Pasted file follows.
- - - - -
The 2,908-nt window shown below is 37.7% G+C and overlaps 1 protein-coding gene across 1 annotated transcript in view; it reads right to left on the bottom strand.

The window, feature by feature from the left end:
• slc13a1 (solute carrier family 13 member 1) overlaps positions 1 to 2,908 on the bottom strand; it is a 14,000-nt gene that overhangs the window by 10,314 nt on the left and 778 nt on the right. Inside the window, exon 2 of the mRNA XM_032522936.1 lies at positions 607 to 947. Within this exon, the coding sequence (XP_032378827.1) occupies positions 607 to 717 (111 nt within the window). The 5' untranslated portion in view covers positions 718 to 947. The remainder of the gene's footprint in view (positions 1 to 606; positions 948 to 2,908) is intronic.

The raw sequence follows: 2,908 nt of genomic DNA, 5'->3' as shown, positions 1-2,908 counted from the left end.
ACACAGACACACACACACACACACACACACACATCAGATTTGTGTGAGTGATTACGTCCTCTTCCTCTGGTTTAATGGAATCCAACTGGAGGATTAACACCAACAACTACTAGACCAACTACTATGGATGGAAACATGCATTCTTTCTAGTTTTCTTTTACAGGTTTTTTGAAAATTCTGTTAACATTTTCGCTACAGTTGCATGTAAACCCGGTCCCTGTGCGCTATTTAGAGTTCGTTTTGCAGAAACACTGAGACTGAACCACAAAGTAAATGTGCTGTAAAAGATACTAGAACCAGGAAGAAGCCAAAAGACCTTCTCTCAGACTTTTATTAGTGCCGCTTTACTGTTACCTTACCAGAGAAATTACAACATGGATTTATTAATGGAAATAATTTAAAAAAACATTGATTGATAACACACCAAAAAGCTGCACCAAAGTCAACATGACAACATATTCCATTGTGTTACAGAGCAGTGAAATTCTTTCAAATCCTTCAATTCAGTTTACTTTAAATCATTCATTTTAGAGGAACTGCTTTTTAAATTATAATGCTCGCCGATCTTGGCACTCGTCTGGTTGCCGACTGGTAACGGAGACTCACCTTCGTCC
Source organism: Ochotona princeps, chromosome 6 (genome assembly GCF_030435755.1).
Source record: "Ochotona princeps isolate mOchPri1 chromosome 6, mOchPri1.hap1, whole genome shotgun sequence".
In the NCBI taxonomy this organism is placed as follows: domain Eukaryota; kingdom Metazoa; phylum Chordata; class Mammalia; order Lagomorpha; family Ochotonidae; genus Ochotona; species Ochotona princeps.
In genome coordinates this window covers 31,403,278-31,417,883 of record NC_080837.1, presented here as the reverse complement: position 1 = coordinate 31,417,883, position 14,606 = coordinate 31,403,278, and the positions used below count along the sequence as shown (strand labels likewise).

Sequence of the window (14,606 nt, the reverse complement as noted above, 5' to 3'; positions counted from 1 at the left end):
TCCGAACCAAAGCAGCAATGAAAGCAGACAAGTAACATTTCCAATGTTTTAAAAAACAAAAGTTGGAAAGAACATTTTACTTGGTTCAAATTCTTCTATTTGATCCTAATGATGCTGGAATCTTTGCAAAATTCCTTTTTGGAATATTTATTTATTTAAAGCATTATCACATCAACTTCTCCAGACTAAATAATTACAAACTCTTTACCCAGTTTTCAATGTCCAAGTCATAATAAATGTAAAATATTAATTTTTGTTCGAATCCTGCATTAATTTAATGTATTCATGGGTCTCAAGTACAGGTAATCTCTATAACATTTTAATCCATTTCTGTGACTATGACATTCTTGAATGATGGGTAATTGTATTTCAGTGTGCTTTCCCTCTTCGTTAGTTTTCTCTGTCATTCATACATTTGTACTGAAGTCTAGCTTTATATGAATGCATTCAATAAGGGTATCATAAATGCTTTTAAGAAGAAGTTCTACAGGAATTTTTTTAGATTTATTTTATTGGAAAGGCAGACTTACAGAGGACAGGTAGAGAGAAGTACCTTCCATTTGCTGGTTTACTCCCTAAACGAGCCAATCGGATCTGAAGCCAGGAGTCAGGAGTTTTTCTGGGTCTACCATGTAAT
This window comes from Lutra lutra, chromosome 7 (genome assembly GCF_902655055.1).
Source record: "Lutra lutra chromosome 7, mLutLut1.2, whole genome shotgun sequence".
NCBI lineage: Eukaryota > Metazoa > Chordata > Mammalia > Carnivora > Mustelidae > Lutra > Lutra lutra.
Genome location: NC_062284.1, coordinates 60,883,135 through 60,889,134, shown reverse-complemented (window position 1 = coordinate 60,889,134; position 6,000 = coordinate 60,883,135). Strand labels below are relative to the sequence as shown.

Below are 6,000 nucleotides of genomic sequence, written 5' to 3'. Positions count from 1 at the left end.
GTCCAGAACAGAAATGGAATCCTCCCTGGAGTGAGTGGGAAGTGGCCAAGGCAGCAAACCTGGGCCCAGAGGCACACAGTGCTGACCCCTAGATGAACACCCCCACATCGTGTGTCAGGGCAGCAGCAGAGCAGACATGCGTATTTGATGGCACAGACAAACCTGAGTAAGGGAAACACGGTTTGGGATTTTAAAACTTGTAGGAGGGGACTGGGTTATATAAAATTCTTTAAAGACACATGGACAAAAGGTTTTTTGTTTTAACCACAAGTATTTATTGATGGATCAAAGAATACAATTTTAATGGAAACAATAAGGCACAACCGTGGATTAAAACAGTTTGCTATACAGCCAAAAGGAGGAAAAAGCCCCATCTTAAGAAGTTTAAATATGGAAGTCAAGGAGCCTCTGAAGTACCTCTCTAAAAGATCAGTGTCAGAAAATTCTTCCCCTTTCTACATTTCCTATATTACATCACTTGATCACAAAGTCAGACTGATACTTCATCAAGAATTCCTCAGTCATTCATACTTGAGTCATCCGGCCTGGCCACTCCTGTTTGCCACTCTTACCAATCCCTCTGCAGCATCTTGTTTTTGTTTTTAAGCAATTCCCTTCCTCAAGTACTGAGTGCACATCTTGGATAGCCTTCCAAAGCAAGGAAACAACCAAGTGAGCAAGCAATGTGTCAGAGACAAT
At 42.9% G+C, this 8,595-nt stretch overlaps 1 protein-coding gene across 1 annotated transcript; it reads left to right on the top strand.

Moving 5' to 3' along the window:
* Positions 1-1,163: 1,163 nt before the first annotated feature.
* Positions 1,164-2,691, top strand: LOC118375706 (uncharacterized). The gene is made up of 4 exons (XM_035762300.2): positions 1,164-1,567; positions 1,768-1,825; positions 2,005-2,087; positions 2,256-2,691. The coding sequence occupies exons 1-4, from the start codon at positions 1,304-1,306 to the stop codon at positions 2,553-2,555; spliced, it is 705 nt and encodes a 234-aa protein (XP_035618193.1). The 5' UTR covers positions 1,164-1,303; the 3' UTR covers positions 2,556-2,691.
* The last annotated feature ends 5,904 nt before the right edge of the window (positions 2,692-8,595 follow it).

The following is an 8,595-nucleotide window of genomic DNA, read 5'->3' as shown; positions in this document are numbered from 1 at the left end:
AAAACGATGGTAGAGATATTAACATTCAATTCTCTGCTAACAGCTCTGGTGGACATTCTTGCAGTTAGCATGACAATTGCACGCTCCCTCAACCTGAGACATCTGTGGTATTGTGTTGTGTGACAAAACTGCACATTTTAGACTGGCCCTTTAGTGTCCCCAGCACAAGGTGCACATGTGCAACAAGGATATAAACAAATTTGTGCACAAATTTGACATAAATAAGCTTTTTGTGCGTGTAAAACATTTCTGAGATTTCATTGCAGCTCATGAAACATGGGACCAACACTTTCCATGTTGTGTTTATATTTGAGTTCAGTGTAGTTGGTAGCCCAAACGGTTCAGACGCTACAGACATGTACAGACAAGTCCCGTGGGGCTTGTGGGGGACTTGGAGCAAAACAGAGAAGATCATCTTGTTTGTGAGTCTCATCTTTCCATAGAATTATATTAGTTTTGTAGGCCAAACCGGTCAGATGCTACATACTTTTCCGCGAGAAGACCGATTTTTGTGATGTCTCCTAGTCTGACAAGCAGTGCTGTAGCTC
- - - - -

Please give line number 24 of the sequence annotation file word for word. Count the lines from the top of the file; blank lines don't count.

AAAACGATGGTAGAGATATTAACATTCAATTCTCTGCTAACAGCTCTGGTGGACATTCTTGCAGTTAGCATGACAATTGCACGCTCCCTCAACCTGAGACATCTGTGGTATTGTGTTGTGTGACAAAACTGCACATTTTAGACTGGCCCTTTAGTGTCCCCAGCACAAGGTGCACATGTGCAACAAGGATATAAACAAATTTGTGCACAAATTTGACATAAATAAGCTTTTTGTGCGTGTAAAACATTTCTGAGATTTCATTGCAGCTCATGAAACATGGGACCAACACTTTCCATGTTGTGTTTATATTTGAGTTCAGTGTAGTTGGTAGCCCAAACGGTTCAGACGCTACAGACATGTACAGACAAGTCCCGTGGGGCTTGTGGGGGACTTGGAGCAAAACAGAGAAGATCATCTTGTTTGTGAGTCTCATCTTTCCATAGAATTATATTAGTTTTGTAGGCCAAACCGGTCAGATGCTACATACTTTTCCGCGAGAAGACCGATTTTTGTGATGTCTCCTAGTCTGACAAGCAGTGCTGTAGCTC